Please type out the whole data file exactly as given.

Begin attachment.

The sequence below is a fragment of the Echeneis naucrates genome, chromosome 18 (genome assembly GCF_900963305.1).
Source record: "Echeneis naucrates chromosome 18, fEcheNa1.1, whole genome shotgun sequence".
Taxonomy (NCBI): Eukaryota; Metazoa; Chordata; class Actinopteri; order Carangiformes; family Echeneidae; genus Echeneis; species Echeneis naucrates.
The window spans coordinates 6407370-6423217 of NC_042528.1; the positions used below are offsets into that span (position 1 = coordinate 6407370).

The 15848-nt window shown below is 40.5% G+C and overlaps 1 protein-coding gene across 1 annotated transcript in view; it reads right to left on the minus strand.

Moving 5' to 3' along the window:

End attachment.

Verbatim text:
The sequence below is a fragment of the Echeneis naucrates genome, chromosome 18 (genome assembly GCF_900963305.1).
Source record: "Echeneis naucrates chromosome 18, fEcheNa1.1, whole genome shotgun sequence".
Taxonomy (NCBI): Eukaryota; Metazoa; Chordata; class Actinopteri; order Carangiformes; family Echeneidae; genus Echeneis; species Echeneis naucrates.
The window spans coordinates 6407370-6423217 of NC_042528.1; the positions used below are offsets into that span (position 1 = coordinate 6407370).

The 15848-nt window shown below is 40.5% G+C and overlaps 1 protein-coding gene across 1 annotated transcript in view; it reads right to left on the minus strand.

Moving 5' to 3' along the window: